I WILL BE DATA: ‘The Downloadable Brain’ launch from Cognitive Sensations
Tech is freaky. Tech is white boys in a room wearing nothing but Gap hoodies. Tech is necromancy. Tech is robots, but sexy. Tech is seeing colour for the first time. Tech is an energy forest the size of – Oregon! or, a red blood cell. Tech is Cupertino – Apple’s headquarters but co-opted by Philip K. Dick; from the sky it is a blazing blue ring, an eye, a portal, a plug-hole.
Newly baptised as a CIC, Cognitive Sensations has just launched its expanded public programme with ‘The Downloadable Brain’, a multi-media exploration of the impact of technology on society, which aims to build research at the busy intersection between art, science and digital culture.
Featured in the programme are the works of twelve artists, writers and researchers responding to the looming reality of machine and human integration, variously interpreting this evolution as both threat and salvation or, in some cases, as neither.
Over the next three months, Cognitive Sensations will be releasing artworks and hosting symposiums that investigate the impact of this digital future, covering topics from transhumanism to cybersmut.
Underpinning ‘The Downloadable Brain’ is a preoccupation with how this digital future impacts the very thing we believe makes us human: our minds. A quick internet search, and our anxieties become blatant: Does my computer know what I’m thinking? Is tech rewiring my brain? Is Google bad for me? As AI becomes more sophisticated, it’s easy to get fixated on uncannily human robots whose single purpose is world domination. But thankfully, as the founder of Cognitive Sensations Gabriella Warren-Smith states, robots aren’t autonomous – yet. What is more likely, she says, are mind-reading computers which can determine how you’re feeling based on the subtle muscular changes in your face, like knitted brows or wrinkled eyes. Perhaps sooner rather than later, small chips will live in your skin enabling you to think your tweets and send them instantly, cutting out all that re-drafting hassle. Though on reflection, mind-reading computers and robots with a murderous consciousness fall into the same genre of terrifying.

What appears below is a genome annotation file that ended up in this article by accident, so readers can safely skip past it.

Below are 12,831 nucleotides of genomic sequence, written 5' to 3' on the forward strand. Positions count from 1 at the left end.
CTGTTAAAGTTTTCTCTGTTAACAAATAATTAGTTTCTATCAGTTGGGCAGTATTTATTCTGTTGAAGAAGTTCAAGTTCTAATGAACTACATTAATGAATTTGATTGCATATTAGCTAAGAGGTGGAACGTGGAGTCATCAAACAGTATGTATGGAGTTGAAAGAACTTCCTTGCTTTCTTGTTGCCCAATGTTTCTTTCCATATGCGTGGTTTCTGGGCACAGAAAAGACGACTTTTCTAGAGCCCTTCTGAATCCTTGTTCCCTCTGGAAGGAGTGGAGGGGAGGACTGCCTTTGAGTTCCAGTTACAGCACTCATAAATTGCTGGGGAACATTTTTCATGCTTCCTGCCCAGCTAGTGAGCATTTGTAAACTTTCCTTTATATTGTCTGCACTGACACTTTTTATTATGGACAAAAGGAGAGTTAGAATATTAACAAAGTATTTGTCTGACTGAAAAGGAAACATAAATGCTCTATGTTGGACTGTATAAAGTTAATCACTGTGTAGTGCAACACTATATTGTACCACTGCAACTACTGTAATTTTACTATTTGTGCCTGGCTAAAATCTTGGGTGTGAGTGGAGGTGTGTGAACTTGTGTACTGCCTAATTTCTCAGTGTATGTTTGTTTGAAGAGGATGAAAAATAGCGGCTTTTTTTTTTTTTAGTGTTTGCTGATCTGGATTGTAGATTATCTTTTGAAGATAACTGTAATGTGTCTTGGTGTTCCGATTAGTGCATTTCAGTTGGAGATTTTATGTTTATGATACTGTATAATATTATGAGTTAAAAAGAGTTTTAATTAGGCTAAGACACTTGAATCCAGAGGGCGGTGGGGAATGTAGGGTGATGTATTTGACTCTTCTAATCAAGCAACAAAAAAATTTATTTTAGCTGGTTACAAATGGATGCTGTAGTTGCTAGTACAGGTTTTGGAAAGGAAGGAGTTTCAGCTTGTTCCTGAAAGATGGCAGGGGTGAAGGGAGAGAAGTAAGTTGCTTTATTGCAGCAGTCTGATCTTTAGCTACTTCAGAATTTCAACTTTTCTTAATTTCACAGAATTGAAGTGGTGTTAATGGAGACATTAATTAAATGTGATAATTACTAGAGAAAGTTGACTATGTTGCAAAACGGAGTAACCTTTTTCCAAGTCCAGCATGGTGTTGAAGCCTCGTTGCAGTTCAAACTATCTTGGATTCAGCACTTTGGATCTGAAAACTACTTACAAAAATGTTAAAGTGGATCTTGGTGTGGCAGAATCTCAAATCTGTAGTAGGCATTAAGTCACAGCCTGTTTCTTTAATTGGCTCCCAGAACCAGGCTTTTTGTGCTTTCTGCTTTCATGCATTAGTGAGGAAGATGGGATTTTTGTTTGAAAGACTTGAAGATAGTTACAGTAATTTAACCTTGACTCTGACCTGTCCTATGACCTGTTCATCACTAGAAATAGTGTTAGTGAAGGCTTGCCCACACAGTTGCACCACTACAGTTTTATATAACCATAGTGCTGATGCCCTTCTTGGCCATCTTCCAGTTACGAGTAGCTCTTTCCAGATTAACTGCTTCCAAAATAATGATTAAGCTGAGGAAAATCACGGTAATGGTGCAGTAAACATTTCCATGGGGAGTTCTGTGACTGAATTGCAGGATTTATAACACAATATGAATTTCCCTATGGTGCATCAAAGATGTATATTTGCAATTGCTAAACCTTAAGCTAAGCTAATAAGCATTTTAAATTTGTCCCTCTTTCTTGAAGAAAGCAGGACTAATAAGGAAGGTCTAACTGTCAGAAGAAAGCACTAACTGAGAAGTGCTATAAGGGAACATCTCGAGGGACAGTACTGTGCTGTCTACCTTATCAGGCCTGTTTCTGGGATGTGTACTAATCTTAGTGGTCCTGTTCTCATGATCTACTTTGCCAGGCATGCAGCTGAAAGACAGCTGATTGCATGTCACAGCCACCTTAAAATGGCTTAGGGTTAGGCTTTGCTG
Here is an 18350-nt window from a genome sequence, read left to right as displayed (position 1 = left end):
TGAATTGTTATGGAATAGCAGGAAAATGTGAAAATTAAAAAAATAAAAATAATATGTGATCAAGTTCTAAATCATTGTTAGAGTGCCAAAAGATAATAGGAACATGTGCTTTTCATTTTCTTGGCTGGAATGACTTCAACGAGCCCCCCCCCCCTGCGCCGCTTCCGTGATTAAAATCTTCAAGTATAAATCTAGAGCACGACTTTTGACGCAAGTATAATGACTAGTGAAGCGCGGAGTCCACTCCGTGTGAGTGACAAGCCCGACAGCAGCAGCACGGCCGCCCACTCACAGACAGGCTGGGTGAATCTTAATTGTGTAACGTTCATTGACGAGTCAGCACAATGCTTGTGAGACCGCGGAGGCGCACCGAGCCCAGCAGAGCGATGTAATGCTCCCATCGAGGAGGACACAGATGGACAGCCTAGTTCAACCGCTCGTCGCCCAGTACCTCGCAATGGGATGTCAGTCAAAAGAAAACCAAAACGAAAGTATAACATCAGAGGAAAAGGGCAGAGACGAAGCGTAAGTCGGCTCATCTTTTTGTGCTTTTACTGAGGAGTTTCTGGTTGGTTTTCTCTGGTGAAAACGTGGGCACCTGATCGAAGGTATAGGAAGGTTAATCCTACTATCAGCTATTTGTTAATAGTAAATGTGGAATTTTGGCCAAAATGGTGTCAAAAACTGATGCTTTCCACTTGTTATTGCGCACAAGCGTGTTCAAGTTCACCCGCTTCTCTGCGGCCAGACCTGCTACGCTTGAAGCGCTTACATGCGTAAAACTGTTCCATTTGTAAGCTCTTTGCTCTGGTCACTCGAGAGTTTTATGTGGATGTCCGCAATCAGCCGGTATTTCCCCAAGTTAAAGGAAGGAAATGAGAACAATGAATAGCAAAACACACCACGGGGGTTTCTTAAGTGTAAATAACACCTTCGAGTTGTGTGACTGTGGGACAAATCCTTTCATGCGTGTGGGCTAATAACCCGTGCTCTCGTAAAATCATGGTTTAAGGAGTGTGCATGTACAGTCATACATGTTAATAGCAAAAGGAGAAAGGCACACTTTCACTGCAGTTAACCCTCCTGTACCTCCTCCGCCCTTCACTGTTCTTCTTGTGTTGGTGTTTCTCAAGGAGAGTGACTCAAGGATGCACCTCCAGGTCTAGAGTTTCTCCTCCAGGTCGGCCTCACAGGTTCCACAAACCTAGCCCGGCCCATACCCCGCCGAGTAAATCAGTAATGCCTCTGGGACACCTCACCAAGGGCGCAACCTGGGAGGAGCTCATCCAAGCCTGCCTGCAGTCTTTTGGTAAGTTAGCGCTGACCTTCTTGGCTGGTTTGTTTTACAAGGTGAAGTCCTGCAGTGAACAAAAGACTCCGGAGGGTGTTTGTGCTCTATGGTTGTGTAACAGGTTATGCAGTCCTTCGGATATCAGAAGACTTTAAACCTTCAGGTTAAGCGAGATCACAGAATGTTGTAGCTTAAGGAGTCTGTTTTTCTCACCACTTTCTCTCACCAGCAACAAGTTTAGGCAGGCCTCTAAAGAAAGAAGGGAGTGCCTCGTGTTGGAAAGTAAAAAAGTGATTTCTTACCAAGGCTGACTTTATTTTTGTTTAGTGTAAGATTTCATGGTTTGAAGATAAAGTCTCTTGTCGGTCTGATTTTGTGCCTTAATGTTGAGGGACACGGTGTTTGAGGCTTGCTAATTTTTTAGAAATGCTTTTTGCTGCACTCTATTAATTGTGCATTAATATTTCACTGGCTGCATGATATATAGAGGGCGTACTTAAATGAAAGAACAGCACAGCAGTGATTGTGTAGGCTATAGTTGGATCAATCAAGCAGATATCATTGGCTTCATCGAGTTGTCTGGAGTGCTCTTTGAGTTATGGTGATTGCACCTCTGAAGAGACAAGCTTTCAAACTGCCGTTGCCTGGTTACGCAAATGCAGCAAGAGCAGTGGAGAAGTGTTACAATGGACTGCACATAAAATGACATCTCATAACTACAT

While ThoughtTweets remain a thing of the (near) future, sci-fi tropes such as Facial Recognition technology are already in regular use, indeed normalised for state and corporate ends. iPhone’s FaceID comes to mind. However, these accomplishments in software design run parallel with more sinister threats. Research continues to show that Facial Recognition technology can adopt racial biases and perpetuate systemic injustices. As an article by Kade Crockford for ACLU reveals, surveillance technology is better at identifying middle aged white men, than people of colour. While AI offers us a vision of a streamlined future, it remains clear that it’s still people – with their baggage and biases – sitting behind the computer.
These and other moral mires such as eugenics and immortality are explored by the makers of ‘The Downloadable Brain’, through a timely blend of analogue and digital mediums. Inaugurating the programme is Sarah Selby’s Artificial Evolution: a digital organism that feeds on data, data that you, by participating in the artwork, freely give – blurring the boundaries of physical and digital. Where Selby’s artwork challenges us to consider what data is, and the kind of life-force it can become, Stephen Oram asks these questions of humanity; his short story ‘William Dreams’ centres on the potential of human and machine augmentation, and the idea that anything can be monetised – even our dreams.
Rarely is an industry so inextricable from fiction. Did you know we have cellphones because of Star Trek? Rarer still is an industry which collapses the ancient divide between science and art, transforming it into a flat, open free-way, a cyborg democracy, silicon valley, a subReddit.
What is that thrill we get when we log on? It feels as though we’re peering into a future of transmuted celluloid, high-definition, and blazing neon. It is a world in which we will be able to replace lost limbs, or cure Alzheimers. But this future is also frightening. A million minds, uploaded to the cloud, endlessly duplicating and living forever. What Cognitive Sensations offers is an intelligent, critical and exciting examination of the future that has already begun. Enter the portal, slip down the drain. Shut your eyes and dream of electric sheep.
Cognitive Sensations events and artworks are free to attend and free to view: https://www.cognitivesensations.com/events